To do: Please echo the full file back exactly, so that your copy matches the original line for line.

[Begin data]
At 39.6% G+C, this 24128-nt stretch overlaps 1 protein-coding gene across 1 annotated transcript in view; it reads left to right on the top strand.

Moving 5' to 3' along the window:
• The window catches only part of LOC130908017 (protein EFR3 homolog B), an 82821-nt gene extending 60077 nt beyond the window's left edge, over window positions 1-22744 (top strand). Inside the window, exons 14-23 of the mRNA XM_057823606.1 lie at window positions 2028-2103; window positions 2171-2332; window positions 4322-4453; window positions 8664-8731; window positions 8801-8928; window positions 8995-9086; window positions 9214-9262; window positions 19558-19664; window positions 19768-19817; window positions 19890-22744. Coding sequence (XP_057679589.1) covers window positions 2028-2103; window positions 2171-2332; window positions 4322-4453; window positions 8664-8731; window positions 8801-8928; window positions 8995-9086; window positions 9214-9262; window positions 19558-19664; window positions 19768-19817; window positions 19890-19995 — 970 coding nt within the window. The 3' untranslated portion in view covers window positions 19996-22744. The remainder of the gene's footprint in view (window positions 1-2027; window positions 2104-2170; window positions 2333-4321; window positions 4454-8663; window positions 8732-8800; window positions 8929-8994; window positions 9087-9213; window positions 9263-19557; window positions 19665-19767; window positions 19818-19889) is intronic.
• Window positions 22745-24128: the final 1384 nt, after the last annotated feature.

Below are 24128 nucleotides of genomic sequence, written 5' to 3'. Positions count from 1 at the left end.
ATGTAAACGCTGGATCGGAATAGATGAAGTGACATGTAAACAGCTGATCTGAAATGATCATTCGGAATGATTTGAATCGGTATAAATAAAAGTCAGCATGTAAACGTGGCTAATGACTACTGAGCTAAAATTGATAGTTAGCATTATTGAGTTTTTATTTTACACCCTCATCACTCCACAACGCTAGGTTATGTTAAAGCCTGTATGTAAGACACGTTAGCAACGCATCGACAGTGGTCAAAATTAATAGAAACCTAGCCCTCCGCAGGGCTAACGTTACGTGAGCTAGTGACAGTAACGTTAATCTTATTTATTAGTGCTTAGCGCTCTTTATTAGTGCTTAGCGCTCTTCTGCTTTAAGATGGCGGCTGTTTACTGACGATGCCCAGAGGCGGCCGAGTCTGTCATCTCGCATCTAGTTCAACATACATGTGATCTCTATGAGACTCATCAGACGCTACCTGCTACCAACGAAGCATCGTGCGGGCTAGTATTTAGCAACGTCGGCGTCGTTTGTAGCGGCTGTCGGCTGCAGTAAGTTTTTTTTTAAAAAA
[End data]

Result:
At 39.6% G+C, this 24128-nt stretch overlaps 1 protein-coding gene across 1 annotated transcript in view; it reads left to right on the top strand.

Moving 5' to 3' along the window:
• The window catches only part of LOC130908017 (protein EFR3 homolog B), an 82821-nt gene extending 60077 nt beyond the window's left edge, over window positions 1-22744 (top strand). Inside the window, exons 14-23 of the mRNA XM_057823606.1 lie at window positions 2028-2103; window positions 2171-2332; window positions 4322-4453; window positions 8664-8731; window positions 8801-8928; window positions 8995-9086; window positions 9214-9262; window positions 19558-19664; window positions 19768-19817; window positions 19890-22744. Coding sequence (XP_057679589.1) covers window positions 2028-2103; window positions 2171-2332; window positions 4322-4453; window positions 8664-8731; window positions 8801-8928; window positions 8995-9086; window positions 9214-9262; window positions 19558-19664; window positions 19768-19817; window positions 19890-19995 — 970 coding nt within the window. The 3' untranslated portion in view covers window positions 19996-22744. The remainder of the gene's footprint in view (window positions 1-2027; window positions 2104-2170; window positions 2333-4321; window positions 4454-8663; window positions 8732-8800; window positions 8929-8994; window positions 9087-9213; window positions 9263-19557; window positions 19665-19767; window positions 19818-19889) is intronic.
• Window positions 22745-24128: the final 1384 nt, after the last annotated feature.

Below are 24128 nucleotides of genomic sequence, written 5' to 3'. Positions count from 1 at the left end.
ATGTAAACGCTGGATCGGAATAGATGAAGTGACATGTAAACAGCTGATCTGAAATGATCATTCGGAATGATTTGAATCGGTATAAATAAAAGTCAGCATGTAAACGTGGCTAATGACTACTGAGCTAAAATTGATAGTTAGCATTATTGAGTTTTTATTTTACACCCTCATCACTCCACAACGCTAGGTTATGTTAAAGCCTGTATGTAAGACACGTTAGCAACGCATCGACAGTGGTCAAAATTAATAGAAACCTAGCCCTCCGCAGGGCTAACGTTACGTGAGCTAGTGACAGTAACGTTAATCTTATTTATTAGTGCTTAGCGCTCTTTATTAGTGCTTAGCGCTCTTCTGCTTTAAGATGGCGGCTGTTTACTGACGATGCCCAGAGGCGGCCGAGTCTGTCATCTCGCATCTAGTTCAACATACATGTGATCTCTATGAGACTCATCAGACGCTACCTGCTACCAACGAAGCATCGTGCGGGCTAGTATTTAGCAACGTCGGCGTCGTTTGTAGCGGCTGTCGGCTGCAGTAAGTTTTTTTTTAAAAAA